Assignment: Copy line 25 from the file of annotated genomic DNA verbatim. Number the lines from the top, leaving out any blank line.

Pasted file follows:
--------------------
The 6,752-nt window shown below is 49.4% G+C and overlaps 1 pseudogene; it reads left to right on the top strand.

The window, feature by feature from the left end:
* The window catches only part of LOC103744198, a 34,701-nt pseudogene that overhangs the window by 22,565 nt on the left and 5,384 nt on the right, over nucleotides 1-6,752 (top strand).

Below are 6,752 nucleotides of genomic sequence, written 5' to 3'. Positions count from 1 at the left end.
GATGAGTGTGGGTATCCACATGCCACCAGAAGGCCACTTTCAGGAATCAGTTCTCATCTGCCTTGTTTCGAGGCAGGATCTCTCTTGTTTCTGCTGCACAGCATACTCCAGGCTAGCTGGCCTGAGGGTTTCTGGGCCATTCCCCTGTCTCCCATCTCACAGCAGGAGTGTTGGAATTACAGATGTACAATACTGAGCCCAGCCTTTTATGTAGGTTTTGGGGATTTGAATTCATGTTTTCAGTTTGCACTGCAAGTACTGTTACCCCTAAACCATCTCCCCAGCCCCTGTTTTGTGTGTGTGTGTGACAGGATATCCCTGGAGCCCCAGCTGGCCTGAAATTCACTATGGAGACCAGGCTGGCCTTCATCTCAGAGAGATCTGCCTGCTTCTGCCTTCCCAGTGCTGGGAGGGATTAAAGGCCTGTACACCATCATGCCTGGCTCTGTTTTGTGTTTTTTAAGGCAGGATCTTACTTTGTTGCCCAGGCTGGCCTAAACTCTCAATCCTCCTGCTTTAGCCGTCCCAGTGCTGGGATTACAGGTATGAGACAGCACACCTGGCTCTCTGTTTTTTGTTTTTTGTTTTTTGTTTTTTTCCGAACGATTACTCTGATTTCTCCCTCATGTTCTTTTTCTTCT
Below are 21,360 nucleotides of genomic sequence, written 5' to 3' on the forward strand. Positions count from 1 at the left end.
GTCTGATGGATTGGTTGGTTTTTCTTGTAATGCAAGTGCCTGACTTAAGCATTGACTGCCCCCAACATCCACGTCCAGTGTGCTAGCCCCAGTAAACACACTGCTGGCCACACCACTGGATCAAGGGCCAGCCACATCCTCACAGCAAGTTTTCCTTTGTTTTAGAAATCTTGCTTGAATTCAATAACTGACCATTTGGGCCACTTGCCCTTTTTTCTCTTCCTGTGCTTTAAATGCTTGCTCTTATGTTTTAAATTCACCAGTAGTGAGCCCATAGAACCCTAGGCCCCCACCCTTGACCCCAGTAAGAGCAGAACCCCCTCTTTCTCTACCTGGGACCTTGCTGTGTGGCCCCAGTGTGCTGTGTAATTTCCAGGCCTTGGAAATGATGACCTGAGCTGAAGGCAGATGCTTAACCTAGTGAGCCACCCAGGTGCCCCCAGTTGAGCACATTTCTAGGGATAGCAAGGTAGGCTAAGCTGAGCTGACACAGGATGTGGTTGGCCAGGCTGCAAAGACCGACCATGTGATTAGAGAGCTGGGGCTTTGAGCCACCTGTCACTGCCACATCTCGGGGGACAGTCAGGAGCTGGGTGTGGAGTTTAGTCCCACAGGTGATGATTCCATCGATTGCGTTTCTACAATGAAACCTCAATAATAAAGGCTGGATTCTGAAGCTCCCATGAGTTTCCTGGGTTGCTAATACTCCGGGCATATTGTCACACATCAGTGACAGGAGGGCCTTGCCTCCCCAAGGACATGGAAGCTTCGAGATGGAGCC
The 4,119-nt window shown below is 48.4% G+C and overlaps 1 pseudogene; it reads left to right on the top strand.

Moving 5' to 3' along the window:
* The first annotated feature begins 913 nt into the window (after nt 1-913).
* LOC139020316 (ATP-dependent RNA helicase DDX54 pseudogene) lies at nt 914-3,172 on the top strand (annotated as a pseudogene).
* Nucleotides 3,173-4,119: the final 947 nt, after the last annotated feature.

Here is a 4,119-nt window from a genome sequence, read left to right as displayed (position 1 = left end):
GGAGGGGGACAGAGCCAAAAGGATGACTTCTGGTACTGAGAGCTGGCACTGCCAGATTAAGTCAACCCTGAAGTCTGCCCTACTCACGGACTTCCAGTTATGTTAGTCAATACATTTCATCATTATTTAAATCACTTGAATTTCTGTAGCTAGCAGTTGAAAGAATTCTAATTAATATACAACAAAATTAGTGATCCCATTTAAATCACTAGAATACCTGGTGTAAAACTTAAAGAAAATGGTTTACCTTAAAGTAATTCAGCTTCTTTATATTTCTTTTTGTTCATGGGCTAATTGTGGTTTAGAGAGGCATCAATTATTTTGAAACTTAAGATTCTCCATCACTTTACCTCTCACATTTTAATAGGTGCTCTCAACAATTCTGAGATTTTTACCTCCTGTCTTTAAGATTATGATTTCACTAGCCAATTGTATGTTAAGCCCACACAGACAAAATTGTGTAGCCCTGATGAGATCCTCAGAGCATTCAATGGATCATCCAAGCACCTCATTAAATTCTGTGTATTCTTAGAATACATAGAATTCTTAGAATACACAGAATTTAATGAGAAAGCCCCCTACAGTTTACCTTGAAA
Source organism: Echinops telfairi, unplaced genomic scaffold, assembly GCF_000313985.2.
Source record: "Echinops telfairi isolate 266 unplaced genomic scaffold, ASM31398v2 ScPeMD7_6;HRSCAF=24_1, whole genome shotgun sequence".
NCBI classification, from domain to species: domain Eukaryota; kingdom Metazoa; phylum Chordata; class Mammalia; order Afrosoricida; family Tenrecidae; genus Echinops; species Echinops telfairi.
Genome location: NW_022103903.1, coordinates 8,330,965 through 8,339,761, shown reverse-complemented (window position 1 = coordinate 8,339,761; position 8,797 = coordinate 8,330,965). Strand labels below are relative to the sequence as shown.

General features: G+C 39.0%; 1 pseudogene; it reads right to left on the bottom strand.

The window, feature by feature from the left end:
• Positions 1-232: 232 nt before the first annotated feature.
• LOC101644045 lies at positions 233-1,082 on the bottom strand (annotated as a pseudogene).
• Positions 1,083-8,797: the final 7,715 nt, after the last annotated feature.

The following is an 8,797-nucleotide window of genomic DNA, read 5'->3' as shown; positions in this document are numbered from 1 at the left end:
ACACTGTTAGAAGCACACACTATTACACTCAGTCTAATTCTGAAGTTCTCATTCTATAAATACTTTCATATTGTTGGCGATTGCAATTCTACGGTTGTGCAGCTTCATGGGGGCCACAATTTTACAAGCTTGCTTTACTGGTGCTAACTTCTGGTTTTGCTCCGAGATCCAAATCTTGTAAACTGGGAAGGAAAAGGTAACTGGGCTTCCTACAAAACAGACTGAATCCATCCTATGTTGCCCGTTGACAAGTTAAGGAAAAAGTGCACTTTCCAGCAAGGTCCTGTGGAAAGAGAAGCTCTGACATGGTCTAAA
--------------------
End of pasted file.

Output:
ACACTGTTAGAAGCACACACTATTACACTCAGTCTAATTCTGAAGTTCTCATTCTATAAATACTTTCATATTGTTGGCGATTGCAATTCTACGGTTGTGCAGCTTCATGGGGGCCACAATTTTACAAGCTTGCTTTACTGGTGCTAACTTCTGGTTTTGCTCCGAGATCCAAATCTTGTAAACTGGGAAGGAAAAGGTAACTGGGCTTCCTACAAAACAGACTGAATCCATCCTATGTTGCCCGTTGACAAGTTAAGGAAAAAGTGCACTTTCCAGCAAGGTCCTGTGGAAAGAGAAGCTCTGACATGGTCTAAA